(Reuters) - Schlumberger Ltd (SLB.N), the world’s largest oilfield services company, and oilfield equipment maker Cameron International Corp CAM.N said they would combine their subsea businesses as they look to tap into rising demand for drilling in deeper waters.
Oil companies, bolstered by high oil prices, have raised exploration spending, venturing into areas like the Arctic or heading to very deep sea levels in regions like West Africa, requiring new techniques to access oil.
About 200 such fields are expected to come online in the next four years and by 2020 more than 11,000 subsea wells will be in operation worldwide, Schlumberger CEO Paal Kibsgaard had said at a recent energy conference.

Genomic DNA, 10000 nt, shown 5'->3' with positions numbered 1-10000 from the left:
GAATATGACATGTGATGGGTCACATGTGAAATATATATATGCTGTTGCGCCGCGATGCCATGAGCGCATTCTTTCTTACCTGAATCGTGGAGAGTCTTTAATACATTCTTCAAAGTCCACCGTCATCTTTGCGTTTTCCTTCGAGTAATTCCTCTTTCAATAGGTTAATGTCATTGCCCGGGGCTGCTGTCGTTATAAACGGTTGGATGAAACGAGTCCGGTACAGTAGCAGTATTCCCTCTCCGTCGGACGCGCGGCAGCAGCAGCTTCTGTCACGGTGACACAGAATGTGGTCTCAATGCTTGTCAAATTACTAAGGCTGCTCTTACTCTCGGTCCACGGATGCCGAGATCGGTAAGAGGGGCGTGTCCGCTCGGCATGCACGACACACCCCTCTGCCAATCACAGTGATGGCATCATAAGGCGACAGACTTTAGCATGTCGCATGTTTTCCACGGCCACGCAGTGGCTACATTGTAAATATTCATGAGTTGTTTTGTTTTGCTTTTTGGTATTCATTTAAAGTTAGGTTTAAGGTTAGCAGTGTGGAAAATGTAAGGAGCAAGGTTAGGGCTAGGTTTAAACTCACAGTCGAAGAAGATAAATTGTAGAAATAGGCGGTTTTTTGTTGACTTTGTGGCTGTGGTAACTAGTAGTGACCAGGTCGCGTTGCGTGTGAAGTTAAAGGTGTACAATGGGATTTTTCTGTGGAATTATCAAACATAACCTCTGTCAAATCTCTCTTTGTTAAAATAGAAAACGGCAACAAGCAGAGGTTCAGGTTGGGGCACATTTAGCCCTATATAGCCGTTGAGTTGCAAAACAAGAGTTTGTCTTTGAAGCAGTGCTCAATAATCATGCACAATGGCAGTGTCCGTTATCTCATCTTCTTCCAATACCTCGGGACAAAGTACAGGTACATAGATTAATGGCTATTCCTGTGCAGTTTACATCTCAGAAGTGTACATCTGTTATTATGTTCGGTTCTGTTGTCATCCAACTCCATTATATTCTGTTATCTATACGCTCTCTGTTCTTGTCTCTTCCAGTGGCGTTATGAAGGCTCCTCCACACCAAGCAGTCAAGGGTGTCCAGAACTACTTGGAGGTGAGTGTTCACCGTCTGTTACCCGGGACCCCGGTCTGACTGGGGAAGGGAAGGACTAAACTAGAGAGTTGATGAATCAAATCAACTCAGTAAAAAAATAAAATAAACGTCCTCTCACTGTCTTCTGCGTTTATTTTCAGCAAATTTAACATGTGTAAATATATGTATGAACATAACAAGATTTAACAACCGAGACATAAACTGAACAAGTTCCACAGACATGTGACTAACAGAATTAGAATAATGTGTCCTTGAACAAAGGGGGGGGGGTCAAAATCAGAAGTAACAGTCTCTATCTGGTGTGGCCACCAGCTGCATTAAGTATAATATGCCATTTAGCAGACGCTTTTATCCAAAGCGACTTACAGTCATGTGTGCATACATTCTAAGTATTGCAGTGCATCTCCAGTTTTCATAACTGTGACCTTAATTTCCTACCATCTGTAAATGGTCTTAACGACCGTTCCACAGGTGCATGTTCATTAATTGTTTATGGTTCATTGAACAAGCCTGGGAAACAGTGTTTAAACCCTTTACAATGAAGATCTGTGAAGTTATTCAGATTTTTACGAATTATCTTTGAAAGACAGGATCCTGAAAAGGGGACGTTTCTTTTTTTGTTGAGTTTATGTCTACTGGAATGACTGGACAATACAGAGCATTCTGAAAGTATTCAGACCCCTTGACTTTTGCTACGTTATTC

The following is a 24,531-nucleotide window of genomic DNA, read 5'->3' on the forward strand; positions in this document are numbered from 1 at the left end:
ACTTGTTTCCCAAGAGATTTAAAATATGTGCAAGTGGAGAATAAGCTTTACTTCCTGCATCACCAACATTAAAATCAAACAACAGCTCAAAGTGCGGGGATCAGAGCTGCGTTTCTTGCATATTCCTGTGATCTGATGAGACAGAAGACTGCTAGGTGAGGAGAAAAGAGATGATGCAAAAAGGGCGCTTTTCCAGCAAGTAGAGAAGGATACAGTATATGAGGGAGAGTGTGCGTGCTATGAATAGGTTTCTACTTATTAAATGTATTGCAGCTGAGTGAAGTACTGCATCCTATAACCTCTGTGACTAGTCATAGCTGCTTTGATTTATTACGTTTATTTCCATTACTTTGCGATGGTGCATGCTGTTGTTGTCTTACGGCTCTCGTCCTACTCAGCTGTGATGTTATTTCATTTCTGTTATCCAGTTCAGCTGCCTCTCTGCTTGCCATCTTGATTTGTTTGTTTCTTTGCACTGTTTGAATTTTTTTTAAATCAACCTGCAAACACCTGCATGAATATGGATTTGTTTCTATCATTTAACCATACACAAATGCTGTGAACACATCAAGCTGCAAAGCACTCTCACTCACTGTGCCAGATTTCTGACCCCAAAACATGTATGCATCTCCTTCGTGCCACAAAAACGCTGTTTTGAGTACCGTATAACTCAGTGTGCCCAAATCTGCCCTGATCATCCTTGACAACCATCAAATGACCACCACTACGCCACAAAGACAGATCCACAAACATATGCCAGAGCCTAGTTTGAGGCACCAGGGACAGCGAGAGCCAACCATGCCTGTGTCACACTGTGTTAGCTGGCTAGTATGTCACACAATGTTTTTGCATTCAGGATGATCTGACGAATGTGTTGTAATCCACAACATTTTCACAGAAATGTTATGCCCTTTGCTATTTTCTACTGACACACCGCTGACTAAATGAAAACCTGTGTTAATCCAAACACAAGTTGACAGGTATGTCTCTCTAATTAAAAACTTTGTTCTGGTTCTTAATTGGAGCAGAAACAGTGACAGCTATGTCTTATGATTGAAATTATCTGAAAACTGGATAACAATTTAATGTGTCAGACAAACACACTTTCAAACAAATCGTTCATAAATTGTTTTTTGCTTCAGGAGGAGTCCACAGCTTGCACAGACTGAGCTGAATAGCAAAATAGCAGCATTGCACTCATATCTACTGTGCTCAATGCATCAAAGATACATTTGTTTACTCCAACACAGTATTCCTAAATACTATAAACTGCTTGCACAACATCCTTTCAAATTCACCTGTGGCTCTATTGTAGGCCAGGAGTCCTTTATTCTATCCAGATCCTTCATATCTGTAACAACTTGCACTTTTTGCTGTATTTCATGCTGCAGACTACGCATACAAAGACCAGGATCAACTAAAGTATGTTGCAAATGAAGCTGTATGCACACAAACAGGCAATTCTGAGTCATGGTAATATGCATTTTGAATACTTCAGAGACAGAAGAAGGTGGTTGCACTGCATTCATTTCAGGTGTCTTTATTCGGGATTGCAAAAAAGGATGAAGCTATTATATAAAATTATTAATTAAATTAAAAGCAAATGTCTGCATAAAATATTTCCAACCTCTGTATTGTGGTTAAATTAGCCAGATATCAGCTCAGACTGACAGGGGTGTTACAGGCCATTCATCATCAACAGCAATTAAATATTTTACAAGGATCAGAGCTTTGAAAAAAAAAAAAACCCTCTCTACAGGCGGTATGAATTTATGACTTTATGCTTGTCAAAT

In subsea operations, production equipment is based in the sea floor and is built to withstand strong ocean currents and harsh temperatures.
“The JV’s mission is to unlock greater reservoir potential from customers’ subsea developments,” Cameron Chief Executive Jack Moore said in a conference call on Thursday.
Cameron, which will manage the joint venture and hold a 60 percent stake, will receive $600 million from Schlumberger, it said in a statement.
Schlumberger will contribute its Framo, Surveillance, Flow Assurance and Power and Controls businesses to the venture and own the remaining stake.
“The partnership brings together Schlumberger’s expertise in subsea processing and platform integration with Cameron’s vast capabilities in subsea tree manufacturing,” Barclays analyst James West said.
Credit Suisse advised Cameron while Goldman, Sachs & Co advised Schlumberger on the venture.
Cameron shares rose as much as 4 percent to $53.15, while Schlumberger was up more than 1 percent at $68.80. (Reporting by Swetha Gopinath and Thyagaraju Adinarayan in Bangalore; Editing by Don Sebastian and Saumyadeb Chakrabarty)